Photo courtesy of Amazon Primes
The Boys Season 2 Review
November 9, 2020
WARNING: The following article contains spoilers for the first season of the TV show The Boys. If you don’t want spoilers for the first season, I recommend not reading this article. With that said…
It’s no secret that we live in a comic book-dominated world. Even if, in the wake of a global pandemic, we haven’t seen as many major superhero blockbusters come out in theaters, with the climax of the Marvel Cinematic Universe, Avengers: Endgame becoming the highest-grossing film of all time last year, their presence still lingers powerfully in the pop culture landscape. But when a genre becomes as popular and mainstream as the superhero genre has, it’s bound to see parodies and deconstruction.
Enter The Boys, an Amazon Prime TV series based on an obscure graphic novel series. It tells the story of a world filled with superheroes or “Supes” who are products of a larger industry backed by a megacorporation known as Vought. However, unlike the heroes of the DC and Marvel Universes the show parodies, many of the Supes are either deeply morally compromised or just plain bad people, abusing their power in a broken system.
This becomes known firsthand to Hughie Campbell after A-Train (a member of “The Seven”, the show’s take on the Justice League, and a parody of the Flash) runs through his girlfriend, Robin. Heartbroken and enraged, he meets up with a British contract killer named Billy Butcher.
Butcher also has a desire for revenge against Vought after Homelander (the leader of the Seven, a twisted, sadistic, manchild version of Superman played phenomenally by New Zealand actor Antony Starr) supposedly raped and murdered his wife, Becca. After capturing and murdering another member of the Seven, the invisible Translucent, Billy Butcher and Hughie Campell re-form “The Boys”: an anti-Supe black ops squad.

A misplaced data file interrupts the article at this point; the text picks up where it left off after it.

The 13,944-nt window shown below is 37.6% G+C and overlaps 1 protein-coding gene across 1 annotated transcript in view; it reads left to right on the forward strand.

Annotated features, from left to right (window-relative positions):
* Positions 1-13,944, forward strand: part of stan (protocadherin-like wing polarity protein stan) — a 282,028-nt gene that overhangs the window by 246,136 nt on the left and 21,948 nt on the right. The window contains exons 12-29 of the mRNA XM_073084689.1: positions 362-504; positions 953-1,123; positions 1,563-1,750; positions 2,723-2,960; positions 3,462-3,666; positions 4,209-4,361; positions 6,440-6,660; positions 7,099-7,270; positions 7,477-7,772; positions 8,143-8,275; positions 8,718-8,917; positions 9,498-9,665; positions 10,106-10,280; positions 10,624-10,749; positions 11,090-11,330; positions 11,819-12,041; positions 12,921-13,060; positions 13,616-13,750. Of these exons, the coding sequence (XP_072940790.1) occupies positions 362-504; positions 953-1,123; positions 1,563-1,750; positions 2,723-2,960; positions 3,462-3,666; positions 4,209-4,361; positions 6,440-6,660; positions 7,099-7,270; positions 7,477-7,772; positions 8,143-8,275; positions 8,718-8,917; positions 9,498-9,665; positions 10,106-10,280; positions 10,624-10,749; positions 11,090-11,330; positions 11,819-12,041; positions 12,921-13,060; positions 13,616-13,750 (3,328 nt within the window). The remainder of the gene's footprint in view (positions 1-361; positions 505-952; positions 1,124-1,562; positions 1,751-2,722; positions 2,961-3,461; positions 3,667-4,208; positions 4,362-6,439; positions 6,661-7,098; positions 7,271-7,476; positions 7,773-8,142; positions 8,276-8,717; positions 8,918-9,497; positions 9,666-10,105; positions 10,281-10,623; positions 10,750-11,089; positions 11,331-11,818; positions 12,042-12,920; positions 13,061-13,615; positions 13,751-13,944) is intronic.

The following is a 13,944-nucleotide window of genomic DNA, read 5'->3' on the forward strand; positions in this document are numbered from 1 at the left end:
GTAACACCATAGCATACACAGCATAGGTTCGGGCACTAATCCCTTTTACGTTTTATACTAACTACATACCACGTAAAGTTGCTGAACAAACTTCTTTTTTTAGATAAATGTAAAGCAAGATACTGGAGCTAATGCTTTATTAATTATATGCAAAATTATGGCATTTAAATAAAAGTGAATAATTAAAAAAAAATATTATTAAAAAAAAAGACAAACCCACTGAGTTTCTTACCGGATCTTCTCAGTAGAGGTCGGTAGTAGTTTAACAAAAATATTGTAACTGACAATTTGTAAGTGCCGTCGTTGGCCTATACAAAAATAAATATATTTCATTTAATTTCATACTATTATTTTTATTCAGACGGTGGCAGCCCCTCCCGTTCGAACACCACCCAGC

This squad consists of Mother’s Milk: a buff African American man who despite his tough outward appearance is actually a rather soft and caring family man, Frenchie: a demented but nevertheless empathetic former criminal, and Kimiko: a mute Japanese woman who The Boys adopt after Frenchie takes sympathy towards her. Together, “The Boys” manage to find out Vought’s dirtiest secret: Supes was not born but made, through a pharmaceutical drug called Compound V.
Meanwhile, Vought, under the leadership of the sinister and plotting Madeline Stillwell, is trying to get Supes in the military, and Hughie Campbell develops a relationship with the newest member of the Seven: Starlight, a wide-eyed girl from the Midwest whose dreams of joining the Seven prove to be a good example to be careful what you wish for. All of this came together in an epic finale, in which Stillwell was killed, and a shocking truth is discovered: Billy’s wife Becca was not killed as Butcher had previously thought, but rather alive, forced to raise the son she unwillingly conceived with Homelander.
All of that occurred in the first season, a season which I thought was a sublime parody and analysis of our current cultural and political landscape, which put a lot of pressure on the second season to impress. Did it succeed in doing so?
Well… yes and no. Now don’t get me wrong, the second season of The Boys is pretty good, and there’s a lot to admire here. But I didn’t find the second season to be quite as solid and well-told as the first.
That’s not to say there isn’t quite a bit to be admired. The first season was in many ways, not only extremely topical in its parody of the superhero genre, but also in terms of the socio-political issues it addressed, from the #MeToo movement, corporate greed, and corruption, and the privatization of war.
And the second season improves on that drastically, with an extremely well-done analysis about the rise and spread of fascism (in the form of Stormfront, the newest member of the Seven.) As well, we see the introduction of Victoria Neuman. Given the year we have had, I imagine this kind of commentary is something that will continue well into the third season.
With that being said, I felt as if the pacing of Season 2 was much slower than the first. It seemed as if midway through the season especially, the pace seemed to move to a snail’s pace, with very little meaningful plot contribution taking place. This gets better as the season progresses, with the last episode, in particular, being an absolute gut punch. I would be lying if I felt as if it didn’t make the season a bit harder to follow, especially with the new release schedule where they released one episode per week.
Overall, I would highly recommend both seasons of The Boys. It’s a funny, enthralling, and generally thought-provoking take on the superhero genre that has a lot to say about the genre it’s parodying and the systems that feed into it. If you have Amazon Prime, and a few hours at the end of the day, I would highly recommend you check it out.